Thursday, 19 September 2019
Peter, an apostle of Jesus Christ,
To the pilgrims of the Dispersion in Pontus, Galatia, Cappadocia, Asia, and Bithynia, 1 Peter 1:1
Peter begins his epistle in a manner similar to Paul. Neither uses their given name (Simon or Saul). The name Peter (Petros – Rock, or the Aramaic Cephas) was given to Peter by Christ Jesus in Matthew 16 –
“When Jesus came into the region of Caesarea Philippi, He asked His disciples, saying, ‘Who do men say that I, the Son of Man, am?’
14 So they said, “Some say John the Baptist, some Elijah, and others Jeremiah or one of the prophets.”
15 He said to them, “But who do you say that I am?”
16 Simon Peter answered and said, “You are the Christ, the Son of the living God.”
17 Jesus answered and said to him, “Blessed are you, Simon Bar-Jonah, for flesh and blood has not revealed this to you, but My Father who is in heaven. 18 And I also say to you that you are Peter, and on this rock I will build My church, and the gates of Hades shall not prevail against it. 19 And I will give you the keys of the kingdom of heaven, and whatever you bind on earth will be bound in heaven, and whatever you loose on earth will be loosed in heaven.” Matthew 16:13-19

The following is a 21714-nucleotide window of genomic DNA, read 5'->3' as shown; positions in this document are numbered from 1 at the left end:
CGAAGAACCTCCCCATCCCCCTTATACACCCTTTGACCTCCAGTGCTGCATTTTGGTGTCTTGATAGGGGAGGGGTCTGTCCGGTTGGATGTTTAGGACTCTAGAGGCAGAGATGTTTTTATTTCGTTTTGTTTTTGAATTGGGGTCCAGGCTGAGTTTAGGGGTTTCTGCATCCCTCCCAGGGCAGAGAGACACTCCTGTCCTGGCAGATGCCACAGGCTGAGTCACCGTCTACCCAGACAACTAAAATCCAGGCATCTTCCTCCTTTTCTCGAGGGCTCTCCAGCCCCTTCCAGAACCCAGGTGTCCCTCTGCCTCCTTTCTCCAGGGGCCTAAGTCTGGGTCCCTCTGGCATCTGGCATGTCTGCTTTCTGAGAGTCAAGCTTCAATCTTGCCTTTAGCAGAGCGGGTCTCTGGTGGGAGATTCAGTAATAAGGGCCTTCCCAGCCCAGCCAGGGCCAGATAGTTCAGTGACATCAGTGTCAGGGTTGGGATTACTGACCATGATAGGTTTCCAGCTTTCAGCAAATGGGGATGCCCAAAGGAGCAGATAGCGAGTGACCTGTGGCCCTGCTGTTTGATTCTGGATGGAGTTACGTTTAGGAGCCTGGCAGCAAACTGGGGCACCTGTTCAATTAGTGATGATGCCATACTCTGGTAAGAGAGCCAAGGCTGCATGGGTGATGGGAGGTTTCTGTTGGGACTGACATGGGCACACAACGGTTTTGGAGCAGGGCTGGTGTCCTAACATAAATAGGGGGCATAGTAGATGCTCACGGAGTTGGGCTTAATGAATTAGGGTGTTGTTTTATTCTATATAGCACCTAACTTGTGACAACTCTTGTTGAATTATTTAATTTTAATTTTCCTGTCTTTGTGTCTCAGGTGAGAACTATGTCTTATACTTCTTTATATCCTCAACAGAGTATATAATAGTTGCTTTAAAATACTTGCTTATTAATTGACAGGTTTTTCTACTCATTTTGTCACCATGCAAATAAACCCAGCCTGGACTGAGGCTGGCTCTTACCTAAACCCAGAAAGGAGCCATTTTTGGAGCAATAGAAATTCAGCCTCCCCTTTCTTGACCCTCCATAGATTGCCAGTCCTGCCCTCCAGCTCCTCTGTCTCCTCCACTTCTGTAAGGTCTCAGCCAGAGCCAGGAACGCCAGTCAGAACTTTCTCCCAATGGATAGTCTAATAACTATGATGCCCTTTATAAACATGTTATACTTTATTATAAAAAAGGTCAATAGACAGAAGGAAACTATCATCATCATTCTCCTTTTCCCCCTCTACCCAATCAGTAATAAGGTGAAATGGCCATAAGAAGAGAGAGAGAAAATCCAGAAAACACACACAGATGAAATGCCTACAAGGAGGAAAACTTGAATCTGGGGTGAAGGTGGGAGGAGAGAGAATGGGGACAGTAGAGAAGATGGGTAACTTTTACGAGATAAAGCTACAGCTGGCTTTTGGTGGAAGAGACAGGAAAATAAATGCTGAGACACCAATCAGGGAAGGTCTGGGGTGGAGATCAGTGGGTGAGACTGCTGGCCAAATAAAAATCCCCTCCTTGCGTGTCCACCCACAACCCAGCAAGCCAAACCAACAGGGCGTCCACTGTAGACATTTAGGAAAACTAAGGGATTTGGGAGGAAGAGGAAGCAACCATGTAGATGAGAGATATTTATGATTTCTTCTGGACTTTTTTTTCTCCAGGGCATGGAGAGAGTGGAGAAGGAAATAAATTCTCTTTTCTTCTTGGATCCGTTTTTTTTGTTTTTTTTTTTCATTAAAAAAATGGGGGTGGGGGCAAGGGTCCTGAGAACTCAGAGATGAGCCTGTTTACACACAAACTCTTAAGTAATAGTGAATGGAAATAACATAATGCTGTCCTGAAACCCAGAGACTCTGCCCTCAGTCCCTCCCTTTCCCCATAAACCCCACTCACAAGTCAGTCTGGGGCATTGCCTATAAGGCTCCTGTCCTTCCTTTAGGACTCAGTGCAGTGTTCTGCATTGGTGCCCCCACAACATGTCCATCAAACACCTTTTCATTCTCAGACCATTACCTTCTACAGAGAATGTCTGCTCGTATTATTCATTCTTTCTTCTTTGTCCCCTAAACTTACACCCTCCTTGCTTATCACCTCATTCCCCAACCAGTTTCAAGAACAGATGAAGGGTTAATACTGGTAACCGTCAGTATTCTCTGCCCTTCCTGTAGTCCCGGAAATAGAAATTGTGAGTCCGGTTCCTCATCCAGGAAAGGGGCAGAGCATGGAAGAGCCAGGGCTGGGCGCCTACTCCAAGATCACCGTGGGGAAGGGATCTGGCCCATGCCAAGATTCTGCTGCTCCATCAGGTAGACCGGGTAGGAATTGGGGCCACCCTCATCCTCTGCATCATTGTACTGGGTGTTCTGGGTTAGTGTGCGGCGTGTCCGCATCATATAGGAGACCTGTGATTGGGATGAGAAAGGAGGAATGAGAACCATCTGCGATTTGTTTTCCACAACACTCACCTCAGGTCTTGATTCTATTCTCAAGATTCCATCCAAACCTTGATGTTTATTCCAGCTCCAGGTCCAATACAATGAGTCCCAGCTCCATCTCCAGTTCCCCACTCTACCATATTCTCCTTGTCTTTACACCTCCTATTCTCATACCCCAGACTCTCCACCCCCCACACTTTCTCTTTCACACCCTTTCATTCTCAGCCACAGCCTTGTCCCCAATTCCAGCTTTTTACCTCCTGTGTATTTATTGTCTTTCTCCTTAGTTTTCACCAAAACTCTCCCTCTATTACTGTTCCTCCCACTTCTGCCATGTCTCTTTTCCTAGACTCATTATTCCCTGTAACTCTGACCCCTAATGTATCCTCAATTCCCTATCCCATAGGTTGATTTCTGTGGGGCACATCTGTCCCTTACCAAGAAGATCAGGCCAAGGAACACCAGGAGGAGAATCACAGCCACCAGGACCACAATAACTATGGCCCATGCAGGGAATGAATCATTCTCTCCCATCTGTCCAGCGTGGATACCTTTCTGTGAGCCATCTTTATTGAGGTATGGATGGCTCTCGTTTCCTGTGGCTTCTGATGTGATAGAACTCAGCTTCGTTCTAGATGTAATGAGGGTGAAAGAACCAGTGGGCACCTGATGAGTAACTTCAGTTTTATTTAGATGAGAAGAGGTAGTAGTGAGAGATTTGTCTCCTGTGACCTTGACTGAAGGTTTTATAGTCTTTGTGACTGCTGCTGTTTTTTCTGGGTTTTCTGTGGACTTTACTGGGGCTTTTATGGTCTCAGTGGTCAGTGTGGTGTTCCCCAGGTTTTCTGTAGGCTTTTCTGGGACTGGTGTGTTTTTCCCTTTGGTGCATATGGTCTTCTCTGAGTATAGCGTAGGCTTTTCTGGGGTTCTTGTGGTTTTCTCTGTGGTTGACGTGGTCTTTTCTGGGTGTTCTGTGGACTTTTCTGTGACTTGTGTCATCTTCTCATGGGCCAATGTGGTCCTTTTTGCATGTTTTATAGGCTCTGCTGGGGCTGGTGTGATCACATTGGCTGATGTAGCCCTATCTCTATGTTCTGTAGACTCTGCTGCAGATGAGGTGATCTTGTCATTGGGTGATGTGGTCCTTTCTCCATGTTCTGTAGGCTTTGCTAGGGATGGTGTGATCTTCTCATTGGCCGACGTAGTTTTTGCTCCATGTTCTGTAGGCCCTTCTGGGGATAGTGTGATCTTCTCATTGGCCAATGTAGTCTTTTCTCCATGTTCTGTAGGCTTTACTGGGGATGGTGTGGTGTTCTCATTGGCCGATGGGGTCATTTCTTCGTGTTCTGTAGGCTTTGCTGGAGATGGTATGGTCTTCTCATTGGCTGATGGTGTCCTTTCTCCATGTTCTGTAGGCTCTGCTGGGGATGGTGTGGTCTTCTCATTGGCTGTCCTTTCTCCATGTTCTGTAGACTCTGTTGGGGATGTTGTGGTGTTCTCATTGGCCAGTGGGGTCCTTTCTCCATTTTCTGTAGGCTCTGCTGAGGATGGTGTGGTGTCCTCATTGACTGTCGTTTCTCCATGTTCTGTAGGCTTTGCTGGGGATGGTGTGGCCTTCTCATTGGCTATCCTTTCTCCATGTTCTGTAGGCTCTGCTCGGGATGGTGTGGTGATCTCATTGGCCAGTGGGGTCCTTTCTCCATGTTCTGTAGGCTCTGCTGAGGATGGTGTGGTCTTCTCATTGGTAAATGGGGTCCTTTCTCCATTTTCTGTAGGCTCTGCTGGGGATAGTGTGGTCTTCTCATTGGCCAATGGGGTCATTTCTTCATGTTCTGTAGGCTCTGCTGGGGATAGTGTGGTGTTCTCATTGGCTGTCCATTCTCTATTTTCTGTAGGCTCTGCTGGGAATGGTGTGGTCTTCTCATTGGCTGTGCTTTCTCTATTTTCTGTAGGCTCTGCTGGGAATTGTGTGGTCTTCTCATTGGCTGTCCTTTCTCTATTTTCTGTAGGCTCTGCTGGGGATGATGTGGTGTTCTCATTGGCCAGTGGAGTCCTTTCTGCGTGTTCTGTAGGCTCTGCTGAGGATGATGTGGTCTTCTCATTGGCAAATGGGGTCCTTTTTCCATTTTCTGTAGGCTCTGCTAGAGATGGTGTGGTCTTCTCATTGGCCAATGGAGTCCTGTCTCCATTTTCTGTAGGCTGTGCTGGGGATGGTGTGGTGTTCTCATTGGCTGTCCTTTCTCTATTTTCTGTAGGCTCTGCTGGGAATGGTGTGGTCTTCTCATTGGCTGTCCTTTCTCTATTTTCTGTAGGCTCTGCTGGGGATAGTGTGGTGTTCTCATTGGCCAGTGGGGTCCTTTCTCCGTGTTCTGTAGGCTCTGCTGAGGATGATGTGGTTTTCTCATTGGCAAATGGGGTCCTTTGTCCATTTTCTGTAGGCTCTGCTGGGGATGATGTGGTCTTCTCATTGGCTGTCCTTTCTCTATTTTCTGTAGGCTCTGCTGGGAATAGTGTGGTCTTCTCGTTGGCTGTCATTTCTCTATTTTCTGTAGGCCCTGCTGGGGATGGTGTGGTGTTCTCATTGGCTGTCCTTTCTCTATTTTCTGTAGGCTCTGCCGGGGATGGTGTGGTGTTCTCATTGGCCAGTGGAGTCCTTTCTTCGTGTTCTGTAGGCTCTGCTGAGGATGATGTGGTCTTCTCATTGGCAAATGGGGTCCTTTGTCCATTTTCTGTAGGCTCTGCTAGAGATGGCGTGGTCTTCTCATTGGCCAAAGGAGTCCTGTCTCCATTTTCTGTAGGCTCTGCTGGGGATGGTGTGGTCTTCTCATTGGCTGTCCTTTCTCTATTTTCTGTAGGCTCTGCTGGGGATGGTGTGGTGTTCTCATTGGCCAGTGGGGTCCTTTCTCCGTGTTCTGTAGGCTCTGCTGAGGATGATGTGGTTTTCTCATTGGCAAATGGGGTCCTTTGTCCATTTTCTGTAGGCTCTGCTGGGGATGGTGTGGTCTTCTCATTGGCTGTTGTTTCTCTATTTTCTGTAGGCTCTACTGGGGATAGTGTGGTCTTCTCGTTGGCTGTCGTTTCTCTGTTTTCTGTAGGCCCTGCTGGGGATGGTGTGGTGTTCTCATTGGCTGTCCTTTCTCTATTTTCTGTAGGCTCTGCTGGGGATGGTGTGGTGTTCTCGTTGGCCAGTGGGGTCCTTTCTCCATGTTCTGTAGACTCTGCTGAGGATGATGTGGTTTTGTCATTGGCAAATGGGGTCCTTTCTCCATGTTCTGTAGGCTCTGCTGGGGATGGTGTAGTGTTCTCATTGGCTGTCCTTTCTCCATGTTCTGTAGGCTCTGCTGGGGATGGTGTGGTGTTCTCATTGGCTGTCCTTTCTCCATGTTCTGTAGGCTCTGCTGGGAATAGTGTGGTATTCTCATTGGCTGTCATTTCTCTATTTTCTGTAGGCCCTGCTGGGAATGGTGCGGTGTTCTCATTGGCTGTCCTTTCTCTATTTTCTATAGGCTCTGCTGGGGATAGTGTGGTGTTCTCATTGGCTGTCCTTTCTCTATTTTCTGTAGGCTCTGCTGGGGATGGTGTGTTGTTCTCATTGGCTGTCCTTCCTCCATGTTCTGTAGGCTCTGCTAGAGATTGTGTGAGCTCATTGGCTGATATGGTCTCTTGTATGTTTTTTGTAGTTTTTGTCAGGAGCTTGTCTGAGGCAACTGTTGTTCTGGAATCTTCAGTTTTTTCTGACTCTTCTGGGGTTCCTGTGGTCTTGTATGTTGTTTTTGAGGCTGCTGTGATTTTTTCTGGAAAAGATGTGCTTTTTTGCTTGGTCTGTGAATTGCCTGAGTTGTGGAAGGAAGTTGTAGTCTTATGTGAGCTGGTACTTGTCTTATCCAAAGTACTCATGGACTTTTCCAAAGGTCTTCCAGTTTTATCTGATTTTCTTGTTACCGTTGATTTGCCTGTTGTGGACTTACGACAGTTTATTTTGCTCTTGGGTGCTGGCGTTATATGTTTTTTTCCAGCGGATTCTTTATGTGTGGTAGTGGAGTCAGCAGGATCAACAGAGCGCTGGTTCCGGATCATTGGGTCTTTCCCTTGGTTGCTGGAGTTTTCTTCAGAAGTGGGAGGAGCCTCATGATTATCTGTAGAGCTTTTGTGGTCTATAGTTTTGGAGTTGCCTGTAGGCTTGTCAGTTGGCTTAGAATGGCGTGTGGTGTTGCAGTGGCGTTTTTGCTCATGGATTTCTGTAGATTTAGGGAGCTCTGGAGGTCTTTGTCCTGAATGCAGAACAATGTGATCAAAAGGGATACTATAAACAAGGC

Peter made the proclamation that Jesus is the Christ. In return, Jesus stated that Simon was Peter, the Rock. He then said, “and on this rock I will build my church.” As a point of theology, Jesus called him Peter (Petros), a masculine noun. He then said that “on this rock (petra)” He would build His church. The noun is feminine. Thus, Jesus was not saying that the rock on which He would build the church is Peter. Rather, it was on the proclamation that Peter made – “You are the Christ, the Son of the living God.” The Roman Catholic claim that Peter was their first Pope based on this exchange is thus shown to be false.